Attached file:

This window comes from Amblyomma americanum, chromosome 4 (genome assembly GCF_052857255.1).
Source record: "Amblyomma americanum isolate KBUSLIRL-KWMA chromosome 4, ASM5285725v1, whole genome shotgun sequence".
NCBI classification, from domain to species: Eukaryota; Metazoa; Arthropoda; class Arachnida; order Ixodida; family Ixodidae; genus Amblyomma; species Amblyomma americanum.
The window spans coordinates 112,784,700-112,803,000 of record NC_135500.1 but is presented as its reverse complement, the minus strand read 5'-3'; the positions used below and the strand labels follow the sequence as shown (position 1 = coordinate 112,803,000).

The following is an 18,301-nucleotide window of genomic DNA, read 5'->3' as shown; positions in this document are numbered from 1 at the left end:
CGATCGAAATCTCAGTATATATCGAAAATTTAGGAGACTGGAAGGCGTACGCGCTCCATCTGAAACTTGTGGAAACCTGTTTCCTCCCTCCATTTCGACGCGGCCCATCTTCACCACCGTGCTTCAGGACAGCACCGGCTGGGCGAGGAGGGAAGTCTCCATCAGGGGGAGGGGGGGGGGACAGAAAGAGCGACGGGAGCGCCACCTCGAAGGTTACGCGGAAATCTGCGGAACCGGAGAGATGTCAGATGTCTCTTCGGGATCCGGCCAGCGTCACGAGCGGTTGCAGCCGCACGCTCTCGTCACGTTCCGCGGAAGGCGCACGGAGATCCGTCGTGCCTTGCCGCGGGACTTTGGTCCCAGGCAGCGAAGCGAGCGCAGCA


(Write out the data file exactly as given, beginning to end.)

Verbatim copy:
This window comes from Amblyomma americanum, chromosome 4 (genome assembly GCF_052857255.1).
Source record: "Amblyomma americanum isolate KBUSLIRL-KWMA chromosome 4, ASM5285725v1, whole genome shotgun sequence".
NCBI classification, from domain to species: Eukaryota; Metazoa; Arthropoda; class Arachnida; order Ixodida; family Ixodidae; genus Amblyomma; species Amblyomma americanum.
The window spans coordinates 112,784,700-112,803,000 of record NC_135500.1 but is presented as its reverse complement, the minus strand read 5'-3'; the positions used below and the strand labels follow the sequence as shown (position 1 = coordinate 112,803,000).

The following is an 18,301-nucleotide window of genomic DNA, read 5'->3' as shown; positions in this document are numbered from 1 at the left end:
CGATCGAAATCTCAGTATATATCGAAAATTTAGGAGACTGGAAGGCGTACGCGCTCCATCTGAAACTTGTGGAAACCTGTTTCCTCCCTCCATTTCGACGCGGCCCATCTTCACCACCGTGCTTCAGGACAGCACCGGCTGGGCGAGGAGGGAAGTCTCCATCAGGGGGAGGGGGGGGGGACAGAAAGAGCGACGGGAGCGCCACCTCGAAGGTTACGCGGAAATCTGCGGAACCGGAGAGATGTCAGATGTCTCTTCGGGATCCGGCCAGCGTCACGAGCGGTTGCAGCCGCACGCTCTCGTCACGTTCCGCGGAAGGCGCACGGAGATCCGTCGTGCCTTGCCGCGGGACTTTGGTCCCAGGCAGCGAAGCGAGCGCAGCA